Experts from two seemingly disparate disciplines met in Blacksburg, Va., on May 16-17 to explore how analytical technologies developed for geographic information systems could be applied to bioinformatics.
The first such symposium to bring these two areas of research together, “GIS Applications to Bioinformatics” was sponsored by Virginia Tech’s Office of GIS and Remote Sensing and the Virginia Bioinformatics Institute.
“There are things that the GIS community has gone through in terms of software development that the bioinformatics community could learn from,” said Bruno Sobral, director of the VBI.
James Campbell, professor and head of Virginia Tech’s geography department, said the value of GIS analytical systems and data structures to bioinformatics and, conversely, the usefulness of bioinformatics methodologies to GIS pattern recognition and analysis, are only now being recognized.
“The cross-pollination of research that is a goal of the symposium could accelerate multiple outcomes not even yet envisioned,” said Campbell.
While bioinformatics has focused on modeling from the level of the molecules up to the whole organism, GIS has created tools to model from the level of the ecosystem down, making the organism “a perfect meeting point for the two communities,” Sobral said.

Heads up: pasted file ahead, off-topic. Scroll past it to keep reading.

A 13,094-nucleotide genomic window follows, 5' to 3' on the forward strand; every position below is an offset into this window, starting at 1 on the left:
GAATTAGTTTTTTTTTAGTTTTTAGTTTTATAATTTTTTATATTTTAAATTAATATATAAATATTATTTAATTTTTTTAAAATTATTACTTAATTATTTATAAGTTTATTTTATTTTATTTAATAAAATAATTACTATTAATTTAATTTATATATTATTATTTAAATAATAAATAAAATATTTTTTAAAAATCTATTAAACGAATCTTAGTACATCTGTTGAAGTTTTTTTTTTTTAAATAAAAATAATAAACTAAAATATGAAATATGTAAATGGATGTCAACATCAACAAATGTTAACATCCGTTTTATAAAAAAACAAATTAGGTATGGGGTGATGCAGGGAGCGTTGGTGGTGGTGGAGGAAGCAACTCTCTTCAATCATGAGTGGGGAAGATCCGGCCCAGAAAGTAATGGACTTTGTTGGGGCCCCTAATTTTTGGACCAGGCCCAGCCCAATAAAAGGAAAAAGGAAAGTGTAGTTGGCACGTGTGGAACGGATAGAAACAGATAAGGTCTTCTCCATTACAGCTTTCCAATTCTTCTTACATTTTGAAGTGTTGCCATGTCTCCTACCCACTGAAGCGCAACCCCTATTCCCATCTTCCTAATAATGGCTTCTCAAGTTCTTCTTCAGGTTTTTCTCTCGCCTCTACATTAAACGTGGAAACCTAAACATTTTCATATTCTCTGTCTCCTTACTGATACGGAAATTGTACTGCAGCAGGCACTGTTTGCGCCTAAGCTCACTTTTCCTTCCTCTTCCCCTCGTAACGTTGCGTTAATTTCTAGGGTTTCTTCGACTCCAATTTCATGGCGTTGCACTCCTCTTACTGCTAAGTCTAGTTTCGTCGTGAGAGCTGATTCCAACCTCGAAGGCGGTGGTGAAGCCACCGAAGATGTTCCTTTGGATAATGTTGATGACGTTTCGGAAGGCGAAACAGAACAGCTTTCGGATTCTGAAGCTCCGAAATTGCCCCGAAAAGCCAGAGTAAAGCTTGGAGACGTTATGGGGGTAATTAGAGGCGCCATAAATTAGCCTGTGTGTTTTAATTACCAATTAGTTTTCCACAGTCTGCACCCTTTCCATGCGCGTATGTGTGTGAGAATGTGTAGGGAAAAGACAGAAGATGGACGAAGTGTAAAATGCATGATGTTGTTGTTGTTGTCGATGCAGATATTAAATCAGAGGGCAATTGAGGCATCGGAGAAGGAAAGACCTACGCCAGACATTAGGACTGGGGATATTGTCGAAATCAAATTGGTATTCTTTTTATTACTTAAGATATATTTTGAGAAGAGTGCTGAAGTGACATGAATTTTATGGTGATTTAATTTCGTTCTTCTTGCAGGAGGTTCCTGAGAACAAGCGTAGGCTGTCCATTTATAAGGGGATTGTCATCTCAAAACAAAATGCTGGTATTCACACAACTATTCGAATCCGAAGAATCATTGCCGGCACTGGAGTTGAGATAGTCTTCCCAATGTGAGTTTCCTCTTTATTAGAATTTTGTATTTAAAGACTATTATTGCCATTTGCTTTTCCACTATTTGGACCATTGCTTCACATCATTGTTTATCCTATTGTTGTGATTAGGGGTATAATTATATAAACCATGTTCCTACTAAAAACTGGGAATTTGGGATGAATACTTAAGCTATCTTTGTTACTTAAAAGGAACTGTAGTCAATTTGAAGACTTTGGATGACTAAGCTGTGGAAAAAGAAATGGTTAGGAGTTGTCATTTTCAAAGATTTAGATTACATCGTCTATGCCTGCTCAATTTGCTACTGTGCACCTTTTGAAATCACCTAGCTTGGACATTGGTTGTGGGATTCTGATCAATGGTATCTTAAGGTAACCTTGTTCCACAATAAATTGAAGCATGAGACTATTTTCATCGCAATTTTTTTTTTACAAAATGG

The confluence of these approaches could eventually enable the modeling of very complex systems, Sobral said, such as tracking foot and mouth disease from the level of the virus’s individual DNA sequences all the way up to how the virus spreads in the environment.
This approach could have an impact on epidemiology, ecology, spatial analysis, precision agriculture, pattern recognition, geostatistics, and genomics. The long-term goal for the blend of technologies is to be able to model ecosystems all the way from the level of DNA up to weather patterns, Sobral said.
Carol Bult, one of the presenters at the symposium, discussed how she applied mapping concepts borrowed from the GIS community to a genome mapping system. A researcher at the National Center for Geographic Information and Analysis at the University of Maine and also at the Jackson Lab, Bult developed the Genome Spatial Information System (GenoSIS), an integrated visualization and analysis tool for exploring the spatial organization of genome features.
“That notion of a map goes all the way from the level of a genome to a map of the United States,” said Sobral.
While Bult’s work is really the first direct application of GIS technology to bioinformatics, Sobral said the meeting was designed to raise awareness of the commonality between the approaches. He noted that a speaker following his keynote address borrowed his slide of the definition of bioinformatics and simply replaced “bioinformatics” with “GIS” to illustrate that both fields define their needs in a similar way.
Sobral said most of the 80 attendees from industry and academia felt the meeting was “long overdue.”
Virginia Tech is considering sponsoring another symposium on GIS and bioinformatics next year.